Lesson 1: Chapter 1: 1-7
“Paul, a bondservant of Jesus Christ, called to be an apostle, separated to the gospel of God 2 which He promised before through His prophets in the Holy Scriptures, 3 concerning His Son Jesus Christ our Lord, who was born of the seed of David according to the flesh, 4 and declared to be the Son of God with power according to the Spirit of holiness, by the resurrection from the dead. 5 Through Him we have received grace and apostleship for obedience to the faith among all nations for His name, 6 among whom you also are the called of Jesus Christ; 7 To all who are in Rome, beloved of God, called to be saints: Grace to you and peace from God our Father and the Lord Jesus Christ.”
What a greeting Paul opens with. I want to open our study for 2020 with a look at this greeting. This a greeting filled with hope, confidence and truth. A greeting that resonates with us even to this day some 2,000 years later. A greeting that tells us a lot about the man and makes us check ourselves as well. We recall Paul was once named Saul of Tarsus, a Pharisee he tells us in Philippians 3:4-7,
“Though I might also have confidence in the flesh. If any other man thinketh that he hath whereof he might trust in the flesh, I more: Circumcised the eighth day, of the stock of Israel, of the tribe of Benjamin, a Hebrew of the Hebrews; as touching the law, a Pharisee; Concerning zeal, persecuting the church; touching the righteousness which is in the law, blameless. But what things were gain to me, those I counted loss for Christ.”
Paul once had confidence in his fleshly place. He was a Jew who followed the Law to the letter, or so he thought. He was a Pharisee, one very zealous for the Law, and he was blameless in his righteousness, not sinless, but he was blameless as far as following the law. He took his commitment to Judaism and the Law so far that he hated Christians and hated the local churches. He actually presided over the murder of Stephen, the first martyr, whose death is recorded in Acts 7. We find Saul in Acts 7:58 overseeing his murder. But here in this letter to the believers and churches in Rome, we see Saul of Tarsus, now Paul, writing about the grace of God in Romans 1:7; he is calling himself a ‘bondservant’ to Christ and he is an apostle sent by God to teach about the person of Jesus Christ.
Paul now has no confidence in his flesh, no confidence in himself or his self-discipline, no confidence in the Law, and only confidence in Jesus. What could have brought this type of change? What could have facilitated this complete turnaround? What would have made the hunter choose to become the hunted?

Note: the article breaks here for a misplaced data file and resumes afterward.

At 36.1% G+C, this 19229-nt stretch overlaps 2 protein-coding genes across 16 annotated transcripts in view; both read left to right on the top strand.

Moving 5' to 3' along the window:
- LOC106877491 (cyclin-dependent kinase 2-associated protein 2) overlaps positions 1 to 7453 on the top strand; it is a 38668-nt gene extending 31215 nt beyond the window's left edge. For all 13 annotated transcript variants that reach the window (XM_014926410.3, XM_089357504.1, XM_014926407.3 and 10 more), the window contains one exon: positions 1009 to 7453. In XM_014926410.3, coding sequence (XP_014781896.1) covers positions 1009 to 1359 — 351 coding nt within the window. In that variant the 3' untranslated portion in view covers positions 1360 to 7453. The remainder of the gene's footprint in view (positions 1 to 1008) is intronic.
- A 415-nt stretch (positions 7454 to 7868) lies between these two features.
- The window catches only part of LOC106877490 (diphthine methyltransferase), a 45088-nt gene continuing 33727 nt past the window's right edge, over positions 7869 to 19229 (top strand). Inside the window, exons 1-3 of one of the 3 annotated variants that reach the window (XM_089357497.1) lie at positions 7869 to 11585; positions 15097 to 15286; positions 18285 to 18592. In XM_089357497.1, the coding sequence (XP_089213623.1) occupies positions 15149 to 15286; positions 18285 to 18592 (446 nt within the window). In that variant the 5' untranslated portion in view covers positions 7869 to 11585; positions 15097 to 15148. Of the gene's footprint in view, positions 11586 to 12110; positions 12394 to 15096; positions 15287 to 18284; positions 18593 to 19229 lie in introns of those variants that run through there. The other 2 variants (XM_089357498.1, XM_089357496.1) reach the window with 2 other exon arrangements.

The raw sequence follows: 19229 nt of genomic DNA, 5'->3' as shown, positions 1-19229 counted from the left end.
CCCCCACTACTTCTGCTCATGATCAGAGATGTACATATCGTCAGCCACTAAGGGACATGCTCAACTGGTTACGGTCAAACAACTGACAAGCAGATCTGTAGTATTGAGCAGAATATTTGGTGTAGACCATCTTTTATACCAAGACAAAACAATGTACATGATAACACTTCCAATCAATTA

As we explore the lessons of the Book of Romans, we will find all these answers and more. But for today, let us look at the greeting that met all who would read this letter, including us here in 2020.
- A Bondservant, verse 1.
In the book of Deuteronomy, we find Moses giving instructions to the people of Israel as they are about the enter the Promised Land. He is addressing the children of those who had once been slaves in Egypt. Their parents died because of rebellion, and so Moses has to give the children a bit of a history lesson. He reminds them that they too were once slaves and he tells them that if a Hebrew brother or sister becomes poor and needy and becomes one of their slaves, they can only be slaves until the 7th year, and then they must be freed. But if the slave begins to love his or her master and family, then they can choose to stay; and once they do, it is a lifetime commitment. See Deuteronomy 15: 16-17,
“And it shall be, if he says unto thee, I will not go away from thee; because he loveth thee and thine house because he is well with thee; Then thou shalt take an awl and thrust it through his ear unto the door, and he shall be thy servant for ever. And also, unto thy maidservant thou shalt do likewise.”
This servant would be marked for life by boring their ear with an awl, then putting an earring in, usually the sign of the family. They were becoming bondservants; they did it out of love. They could have been freed from their debts and free to leave, but they chose to stay of their own free will.
Paul calls himself a bondservant of Jesus Christ here in verse 1. A servant because of love; not compulsion, not coercion, but love. He was a slave to the Law, but now he is free in Jesus. This is what true Christianity is all about. We love Jesus. You and I, mere humans, love the God of gods, the King of kings, and we choose to serve Him. The longer we serve Him, the more we love Him. The longer we serve Him, the more we understand and stand in awe of His love for us. There is trust and confidence that transcends the ups and downs of life, and we are secure in Him. This is no mere infatuation; Paul would die for this Savior. He was a hunted man from the day that He was saved in Damascus; finally, the hunters would catch up with the hunted, and they would take his life. Paul loved Jesus enough to die for Him.
Just this past week we can check the news and see that Christians in Nigeria and other places are being executed for the name of Jesus. Though we have not come to death yet, make no mistake the tides have turned in North America, and the cost of Christianity is becoming more and more expensive. I don’t know if executions will come to us, but we should not be surprised if they do.